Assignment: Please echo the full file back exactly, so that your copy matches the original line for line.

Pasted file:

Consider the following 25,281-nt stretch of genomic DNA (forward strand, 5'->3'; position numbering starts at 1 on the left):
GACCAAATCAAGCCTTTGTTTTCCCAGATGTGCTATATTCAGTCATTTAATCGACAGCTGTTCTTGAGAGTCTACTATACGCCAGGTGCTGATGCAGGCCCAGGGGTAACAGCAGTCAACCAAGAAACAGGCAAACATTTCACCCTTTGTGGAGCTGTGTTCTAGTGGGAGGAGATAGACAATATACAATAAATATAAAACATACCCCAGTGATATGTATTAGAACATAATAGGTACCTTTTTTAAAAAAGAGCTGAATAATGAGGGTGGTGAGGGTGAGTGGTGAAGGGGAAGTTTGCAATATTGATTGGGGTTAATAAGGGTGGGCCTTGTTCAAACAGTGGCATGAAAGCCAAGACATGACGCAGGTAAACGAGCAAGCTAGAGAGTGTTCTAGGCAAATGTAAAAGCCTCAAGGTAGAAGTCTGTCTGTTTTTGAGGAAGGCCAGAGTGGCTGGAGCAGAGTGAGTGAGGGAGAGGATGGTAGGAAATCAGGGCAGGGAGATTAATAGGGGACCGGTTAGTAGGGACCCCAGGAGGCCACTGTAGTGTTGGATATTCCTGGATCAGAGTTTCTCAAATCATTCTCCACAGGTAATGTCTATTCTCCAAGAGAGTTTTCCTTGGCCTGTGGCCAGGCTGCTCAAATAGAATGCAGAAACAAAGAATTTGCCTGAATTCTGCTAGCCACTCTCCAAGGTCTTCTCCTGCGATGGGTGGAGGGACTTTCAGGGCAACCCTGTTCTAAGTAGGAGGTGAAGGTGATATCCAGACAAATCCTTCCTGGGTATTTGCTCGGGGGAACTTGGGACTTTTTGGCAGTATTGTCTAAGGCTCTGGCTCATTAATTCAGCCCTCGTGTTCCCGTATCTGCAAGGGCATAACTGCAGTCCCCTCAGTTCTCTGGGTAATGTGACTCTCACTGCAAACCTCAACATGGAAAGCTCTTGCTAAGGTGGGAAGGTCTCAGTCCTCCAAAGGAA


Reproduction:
Consider the following 25,281-nt stretch of genomic DNA (forward strand, 5'->3'; position numbering starts at 1 on the left):
GACCAAATCAAGCCTTTGTTTTCCCAGATGTGCTATATTCAGTCATTTAATCGACAGCTGTTCTTGAGAGTCTACTATACGCCAGGTGCTGATGCAGGCCCAGGGGTAACAGCAGTCAACCAAGAAACAGGCAAACATTTCACCCTTTGTGGAGCTGTGTTCTAGTGGGAGGAGATAGACAATATACAATAAATATAAAACATACCCCAGTGATATGTATTAGAACATAATAGGTACCTTTTTTAAAAAAGAGCTGAATAATGAGGGTGGTGAGGGTGAGTGGTGAAGGGGAAGTTTGCAATATTGATTGGGGTTAATAAGGGTGGGCCTTGTTCAAACAGTGGCATGAAAGCCAAGACATGACGCAGGTAAACGAGCAAGCTAGAGAGTGTTCTAGGCAAATGTAAAAGCCTCAAGGTAGAAGTCTGTCTGTTTTTGAGGAAGGCCAGAGTGGCTGGAGCAGAGTGAGTGAGGGAGAGGATGGTAGGAAATCAGGGCAGGGAGATTAATAGGGGACCGGTTAGTAGGGACCCCAGGAGGCCACTGTAGTGTTGGATATTCCTGGATCAGAGTTTCTCAAATCATTCTCCACAGGTAATGTCTATTCTCCAAGAGAGTTTTCCTTGGCCTGTGGCCAGGCTGCTCAAATAGAATGCAGAAACAAAGAATTTGCCTGAATTCTGCTAGCCACTCTCCAAGGTCTTCTCCTGCGATGGGTGGAGGGACTTTCAGGGCAACCCTGTTCTAAGTAGGAGGTGAAGGTGATATCCAGACAAATCCTTCCTGGGTATTTGCTCGGGGGAACTTGGGACTTTTTGGCAGTATTGTCTAAGGCTCTGGCTCATTAATTCAGCCCTCGTGTTCCCGTATCTGCAAGGGCATAACTGCAGTCCCCTCAGTTCTCTGGGTAATGTGACTCTCACTGCAAACCTCAACATGGAAAGCTCTTGCTAAGGTGGGAAGGTCTCAGTCCTCCAAAGGAA